The Case for Cash for All
Universal tax credits could be the much needed bipartisan tool to spur growth and boost the income of most Americans
My father, born in 1932, grew up in rural North Carolina as the son of a textile worker and golf course manager. My mother’s dad ran a corner grocery while her mother worked as a seamstress in a furniture factory. Over the course of their lives, my parents both got college educations, became professionals, and moved into the middle class. By the time they had me, they believed that their hard work would continue to pay off and make for a better future for their son. They could never have imagined the prosperity that our family enjoys today, nor could they conceive that in 2016, a reality-TV star turned politician could be so close to the Presidency.
Changes in our economy and society in recent decades have shattered the myth of linear economic progress for the average American. A narrow few have benefited from advances in automation and globalization and changes in our tax code, while the vast majority of Americans have languished in a 30-year period of economic stagnation. In my own career I have watched dozens of young people go from coders to millionaires — sometimes billionaires — nearly overnight. This was the story of the Facebook founding team that I was a part of, and it’s been the story for thousands of other entrepreneurs at technology companies. There have always been rich people in America, but there is no historical precedent for the swiftness and scale of wealth creation for a concentrated few today.
The new economy that churns out Facebook and iPhones has not created mass prosperity: median incomes have stagnated and household debt levels have risen. Three quarters of Americans, a record number, now believe the next generation will not be better off than theirs.
This mass stagnation is fueling the rise of political extremes here in America and across the developed world. Traditional liberal policy solutions — investment in education or infrastructure and expansions in unemployment insurance — would strengthen our economy, but they are incremental steps and politically infeasible today. Yet a potent idea that would quickly and effectively jumpstart the economy sits in plain sight: cash for all. An aggressive, multi-year tax credit program today could appeal to the left and right alike and would have positive and immediate effects on the lives of struggling Americans.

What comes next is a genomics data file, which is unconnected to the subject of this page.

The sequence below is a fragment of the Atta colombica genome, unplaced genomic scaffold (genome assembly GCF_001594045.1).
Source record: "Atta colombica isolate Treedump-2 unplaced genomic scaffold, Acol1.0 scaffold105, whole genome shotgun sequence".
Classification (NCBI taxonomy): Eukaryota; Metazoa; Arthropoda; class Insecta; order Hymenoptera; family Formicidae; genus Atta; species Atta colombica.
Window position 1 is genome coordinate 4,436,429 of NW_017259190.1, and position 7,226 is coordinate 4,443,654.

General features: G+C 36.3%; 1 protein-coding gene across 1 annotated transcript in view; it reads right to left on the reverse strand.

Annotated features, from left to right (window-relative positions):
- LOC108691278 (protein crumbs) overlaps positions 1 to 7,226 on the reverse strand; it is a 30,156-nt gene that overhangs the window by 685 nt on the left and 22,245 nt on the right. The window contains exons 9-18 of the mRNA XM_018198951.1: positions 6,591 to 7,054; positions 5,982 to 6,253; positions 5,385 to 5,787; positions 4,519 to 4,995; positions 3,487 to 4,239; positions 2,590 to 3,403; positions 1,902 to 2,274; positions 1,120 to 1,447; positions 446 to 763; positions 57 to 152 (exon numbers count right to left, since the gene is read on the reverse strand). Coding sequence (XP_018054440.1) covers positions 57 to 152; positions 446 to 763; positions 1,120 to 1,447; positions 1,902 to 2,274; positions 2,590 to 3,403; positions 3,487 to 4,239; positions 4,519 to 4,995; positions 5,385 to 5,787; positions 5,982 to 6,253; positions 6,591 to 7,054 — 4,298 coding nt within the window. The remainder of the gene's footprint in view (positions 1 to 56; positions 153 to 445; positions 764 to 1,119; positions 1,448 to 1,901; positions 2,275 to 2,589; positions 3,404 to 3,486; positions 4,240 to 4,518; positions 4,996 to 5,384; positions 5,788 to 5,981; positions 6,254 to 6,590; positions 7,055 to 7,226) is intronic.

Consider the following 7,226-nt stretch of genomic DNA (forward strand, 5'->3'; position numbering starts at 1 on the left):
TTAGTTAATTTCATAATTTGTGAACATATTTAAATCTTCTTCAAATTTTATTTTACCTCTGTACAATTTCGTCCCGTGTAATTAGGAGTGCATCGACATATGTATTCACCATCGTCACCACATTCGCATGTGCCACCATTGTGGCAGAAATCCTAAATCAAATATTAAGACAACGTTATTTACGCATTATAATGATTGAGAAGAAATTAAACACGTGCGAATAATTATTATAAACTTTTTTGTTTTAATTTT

Unfortunately rehearsing the details of the dire economic situation of most American households has become old hat in certain circles. Headlines say the country has recovered from the financial crisis and that companies are making record profits, yet everyday Americans’ paychecks have not budged. This isn’t just a problem from the past few years; economic populism is exploding in the United States because median incomes have not increased in decades.
Since 1973, workers’ pay has stagnated while productivity and overall wealth have continued to rise. Median household incomes today are the same as they were 20 years ago, even though our economy has doubled in size. The machines at airport check-in counters and call center workers in India remind Americans nearly daily that automation and globalization have fundamentally transformed how wealth is distributed. Alongside these trends the weakening of organized labor and a more regressive tax code introduced in the 1980s also likely contributed to our mass stagnation. Just as there are many causes, there is no single silver bullet for a permanent solution.